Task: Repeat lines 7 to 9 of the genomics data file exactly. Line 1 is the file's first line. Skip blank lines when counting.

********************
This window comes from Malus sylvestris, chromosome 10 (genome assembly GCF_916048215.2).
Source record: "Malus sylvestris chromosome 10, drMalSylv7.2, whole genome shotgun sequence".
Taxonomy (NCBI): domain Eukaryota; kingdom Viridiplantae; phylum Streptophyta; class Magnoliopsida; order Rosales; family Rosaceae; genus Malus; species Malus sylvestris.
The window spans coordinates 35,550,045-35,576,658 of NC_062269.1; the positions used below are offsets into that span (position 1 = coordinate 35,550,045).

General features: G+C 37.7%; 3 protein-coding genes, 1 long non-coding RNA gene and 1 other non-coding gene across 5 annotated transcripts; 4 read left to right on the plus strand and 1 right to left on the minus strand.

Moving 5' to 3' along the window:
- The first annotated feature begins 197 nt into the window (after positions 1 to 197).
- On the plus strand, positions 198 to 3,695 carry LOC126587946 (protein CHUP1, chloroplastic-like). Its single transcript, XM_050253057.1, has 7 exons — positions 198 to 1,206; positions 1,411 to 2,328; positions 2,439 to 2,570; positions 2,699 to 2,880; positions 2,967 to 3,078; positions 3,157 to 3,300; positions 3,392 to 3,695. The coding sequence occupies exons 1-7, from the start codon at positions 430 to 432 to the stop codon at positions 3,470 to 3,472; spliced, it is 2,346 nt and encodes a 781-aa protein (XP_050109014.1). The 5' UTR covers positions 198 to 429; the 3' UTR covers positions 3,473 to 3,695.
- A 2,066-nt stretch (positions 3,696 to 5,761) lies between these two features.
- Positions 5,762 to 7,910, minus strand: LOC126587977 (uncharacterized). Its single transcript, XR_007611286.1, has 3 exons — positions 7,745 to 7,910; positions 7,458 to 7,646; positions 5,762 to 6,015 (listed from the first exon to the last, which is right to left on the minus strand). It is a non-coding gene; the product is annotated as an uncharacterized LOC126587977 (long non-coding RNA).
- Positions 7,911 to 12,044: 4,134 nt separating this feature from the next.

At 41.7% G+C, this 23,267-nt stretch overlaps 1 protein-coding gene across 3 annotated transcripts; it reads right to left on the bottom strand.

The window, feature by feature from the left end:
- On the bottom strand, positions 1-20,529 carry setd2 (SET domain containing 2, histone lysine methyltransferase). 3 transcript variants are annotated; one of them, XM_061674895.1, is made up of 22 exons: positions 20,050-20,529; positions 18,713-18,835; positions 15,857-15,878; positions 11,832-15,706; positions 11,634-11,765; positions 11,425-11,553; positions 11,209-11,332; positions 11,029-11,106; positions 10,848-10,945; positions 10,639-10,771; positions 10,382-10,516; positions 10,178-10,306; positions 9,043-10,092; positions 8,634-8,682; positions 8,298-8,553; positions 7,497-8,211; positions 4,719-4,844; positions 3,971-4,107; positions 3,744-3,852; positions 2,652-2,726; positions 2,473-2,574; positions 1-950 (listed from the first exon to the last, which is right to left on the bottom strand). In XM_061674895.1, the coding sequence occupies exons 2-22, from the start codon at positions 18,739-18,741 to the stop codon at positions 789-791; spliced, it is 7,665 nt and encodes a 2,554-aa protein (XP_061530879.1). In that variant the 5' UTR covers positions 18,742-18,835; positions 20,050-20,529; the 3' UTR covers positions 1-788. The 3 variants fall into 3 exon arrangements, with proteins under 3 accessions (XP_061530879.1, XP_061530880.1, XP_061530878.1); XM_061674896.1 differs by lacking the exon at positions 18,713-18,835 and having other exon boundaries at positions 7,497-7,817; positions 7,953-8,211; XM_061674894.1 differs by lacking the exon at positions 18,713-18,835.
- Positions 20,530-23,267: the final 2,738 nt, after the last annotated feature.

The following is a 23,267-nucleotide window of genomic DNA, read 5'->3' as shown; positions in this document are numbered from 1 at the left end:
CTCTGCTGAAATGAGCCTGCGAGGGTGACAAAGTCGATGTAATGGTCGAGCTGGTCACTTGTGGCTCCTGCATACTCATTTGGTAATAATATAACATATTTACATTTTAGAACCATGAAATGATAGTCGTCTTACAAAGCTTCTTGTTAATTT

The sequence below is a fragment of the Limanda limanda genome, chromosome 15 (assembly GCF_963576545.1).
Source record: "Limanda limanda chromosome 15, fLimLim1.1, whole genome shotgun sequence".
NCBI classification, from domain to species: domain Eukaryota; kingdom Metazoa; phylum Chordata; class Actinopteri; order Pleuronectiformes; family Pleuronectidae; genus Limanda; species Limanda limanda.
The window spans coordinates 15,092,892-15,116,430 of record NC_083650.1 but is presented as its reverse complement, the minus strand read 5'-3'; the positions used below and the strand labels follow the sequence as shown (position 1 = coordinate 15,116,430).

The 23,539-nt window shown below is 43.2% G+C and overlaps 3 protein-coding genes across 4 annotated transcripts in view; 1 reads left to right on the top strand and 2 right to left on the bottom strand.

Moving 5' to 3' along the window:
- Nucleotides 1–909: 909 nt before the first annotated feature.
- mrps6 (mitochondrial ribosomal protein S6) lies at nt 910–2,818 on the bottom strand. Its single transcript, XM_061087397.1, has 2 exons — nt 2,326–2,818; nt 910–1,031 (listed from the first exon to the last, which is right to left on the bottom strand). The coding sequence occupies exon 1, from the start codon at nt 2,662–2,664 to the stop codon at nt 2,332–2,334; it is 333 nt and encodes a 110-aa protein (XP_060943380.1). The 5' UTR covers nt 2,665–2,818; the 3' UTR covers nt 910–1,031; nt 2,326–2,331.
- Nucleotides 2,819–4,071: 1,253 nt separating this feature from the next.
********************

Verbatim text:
- The first annotated feature begins 197 nt into the window (after positions 1 to 197).
- On the plus strand, positions 198 to 3,695 carry LOC126587946 (protein CHUP1, chloroplastic-like). Its single transcript, XM_050253057.1, has 7 exons — positions 198 to 1,206; positions 1,411 to 2,328; positions 2,439 to 2,570; positions 2,699 to 2,880; positions 2,967 to 3,078; positions 3,157 to 3,300; positions 3,392 to 3,695. The coding sequence occupies exons 1-7, from the start codon at positions 430 to 432 to the stop codon at positions 3,470 to 3,472; spliced, it is 2,346 nt and encodes a 781-aa protein (XP_050109014.1). The 5' UTR covers positions 198 to 429; the 3' UTR covers positions 3,473 to 3,695.
- A 2,066-nt stretch (positions 3,696 to 5,761) lies between these two features.